10546 ± 2995 5273 ± 1498 252 ± 67 19.8 ± 4.2 74⁎ ± 25 4631 ± 826 100⁎ ± 46 0.9 ± 0.2

Parameters were calculated based on two-compartment models for both plasma and brain concentration-time data fitted individually in each rat. AUC: area under curve; CL: clearance; Vdss: volume of distribution; t1/2,β: elimination halflife. ⁎ Not statistically different (t-test, p = 0.30). # Calculated based on estimated plasma protein binding of 50%.

Fig. 6. Effect of i.v. administration of escitalopram on extracellular levels of 5HT in ventral hippocampus (A) and plasma corticosterone levels (B). Escitalopram (2.5 mg/kg bolus, closed symbols; n = 5) or vehicle (open symbols, n = 5) was administered at t = 0 min. Microdialysis was performed at a flow-rate of 2 μl/min. ⁎p b 0.05.

in extracellular 5-HT relative to the pre-dose baseline level (F20,96 = 14.64, p b 0.001). Maximal 5-HT output was obtained in the first dialysis sample post drug administration and averaged 410 ± 101% of basal levels. Post-hoc analysis revealed that the 5-HT output remained significantly elevated for 160 min following drug administration. The functional consequence of increased extracellular 5-HT was assessed by measuring the stimulation of the HPA-axis expressed as changes in plasma corticosterone levels. As shown in Fig. 6B, escitalopram produced a transient, but significant increase in corticosterone levels across time (F12,59 = 6.89, p b 0.001). Hence, a significant effect was found from 10–40 min post drug administration based on post-hoc analysis. Vehicle treatment had no significant effect on extracellular 5-HT levels nor on plasma corticosterone levels (F20,88 = 0.94, p = 0.54; F12,63 = 0.65, p = 0.78, respectively). 4. Discussion In these studies, the performance of the intracerebral microdialysis technique applied in conjunction with automated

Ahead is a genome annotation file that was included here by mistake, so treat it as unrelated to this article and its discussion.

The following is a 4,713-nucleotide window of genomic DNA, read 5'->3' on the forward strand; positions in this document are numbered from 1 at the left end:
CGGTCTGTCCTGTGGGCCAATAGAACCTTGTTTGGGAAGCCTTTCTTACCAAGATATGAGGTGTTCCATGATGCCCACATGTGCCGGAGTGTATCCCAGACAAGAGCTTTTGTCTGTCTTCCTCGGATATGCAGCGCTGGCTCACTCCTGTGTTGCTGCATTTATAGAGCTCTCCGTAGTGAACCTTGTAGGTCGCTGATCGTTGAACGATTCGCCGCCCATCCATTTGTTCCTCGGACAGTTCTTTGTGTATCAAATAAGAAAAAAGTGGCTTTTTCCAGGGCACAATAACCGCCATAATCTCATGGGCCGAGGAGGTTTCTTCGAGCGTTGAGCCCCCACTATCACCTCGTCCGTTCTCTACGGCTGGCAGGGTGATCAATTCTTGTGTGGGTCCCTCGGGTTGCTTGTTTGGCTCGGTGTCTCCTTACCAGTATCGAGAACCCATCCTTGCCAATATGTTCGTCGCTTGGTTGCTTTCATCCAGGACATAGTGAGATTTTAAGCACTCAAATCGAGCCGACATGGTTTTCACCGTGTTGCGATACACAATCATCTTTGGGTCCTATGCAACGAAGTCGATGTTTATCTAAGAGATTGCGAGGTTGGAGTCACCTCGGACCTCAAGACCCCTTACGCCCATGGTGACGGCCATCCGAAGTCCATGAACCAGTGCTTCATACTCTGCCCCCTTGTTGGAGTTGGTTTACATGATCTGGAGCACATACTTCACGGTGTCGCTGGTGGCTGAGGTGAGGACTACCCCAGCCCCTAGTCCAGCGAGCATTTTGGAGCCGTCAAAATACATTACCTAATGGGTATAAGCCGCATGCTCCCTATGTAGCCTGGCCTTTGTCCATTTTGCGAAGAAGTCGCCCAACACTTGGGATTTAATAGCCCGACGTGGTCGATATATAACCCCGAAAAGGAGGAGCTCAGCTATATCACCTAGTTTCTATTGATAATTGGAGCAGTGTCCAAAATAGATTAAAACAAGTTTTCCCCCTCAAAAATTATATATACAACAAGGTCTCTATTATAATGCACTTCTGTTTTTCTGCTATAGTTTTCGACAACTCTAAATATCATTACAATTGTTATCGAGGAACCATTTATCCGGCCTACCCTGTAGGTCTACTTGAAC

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serial blood sampling in freely moving conscious rats was evaluated with reference to simultaneous PK/PD evaluation of escitalopram. When applying microdialysis in the study of pharmacokinetics, a major concern lies in the accurate determination of in vivo recovery of the compound of interest. Retrodialysis is a simple method to obtain in vivo recovery estimates in each experimental animal. However, as the compound is delivered via the perfusate, this method assumes a directional independence of the solutes through the dialysis membrane. Since recovery is dependent on a number of factors, including physical–chemical properties of the compound, membrane characteristics and matrix tortuosity (Stenken, 1999), a directional bias has been shown for a number of compounds, compromising the usefulness of retrodialysis (Burgio & McNamara, 1993; Groth & Jørgensen, 1997; Schuck, Rinas, & Derendorf, 2004). Therefore, the method of retrodialysis was validated for escitalopram in vitro and in vivo. In the current studies, no directional dependence of diffusion of escitalopram across the dialysis membrane was found and in vivo retrodialysis resulted in similar recovery values to those obtained by using the no-net-flux method at steady-state. Furthermore, it was demonstrated that in vivo recovery determined by retrodialysis was relatively stable when assessed over an extended period. Together, these findings support the use of in vivo retrodialysis by drug to accurately facilitate conversion of dialysate concentrations of escitalopram into absolute extracellular fluid concentrations in the brain. The similar recovery estimates between the method of no-net-flux and retrodialysis found in vivo for escitalopram in the current study have also been shown for other compounds like the antiviral nucleoside zidovudine and different melatonin analogues (Fox et al., 2002; Le Quellec et al., 1995). However, for acetaminophen, caffeine and ibuprofen differences between the two methods have been reported (Song & Lunte, 1999; Tegeder et al., 1999). These findings may be related to differences in lipophilicities or changes in the biological system e.g. saturable active transport across the BBB. Thus, this underlines that applying intracerebral microdialysis for quantitative purposes, the probe calibration procedure should be appropriately validated especially when dealing with lipophilic substances or compounds subjected to active transport processes. When microdialysis sampling is applied for simultaneous PK/PD evaluations, the methodological aspects of the technique have to be considered in relation to the quantitative analysis and the desired temporal resolution. High dialysis recovery is preferred from an analytical point of view, as this produces more concentrated samples for analysis. Increased recovery is typically obtained either by using larger membrane surface area (longer microdialysis membrane) or by reducing perfusion flow-rates. Using longer membranes can however, compromise the spatial resolution (the anatomical sampling window), i.e., the sampling region dictates the length of the membrane. Using a too slow perfusion flow-rate may cause loss of temporal resolution due to the time needed to obtain sufficient sample for analysis. In some in vivo PK applications, a decrease in the number of time points may be unfavourable for drugs with relatively fast changes in their concentration. Thus, a suitable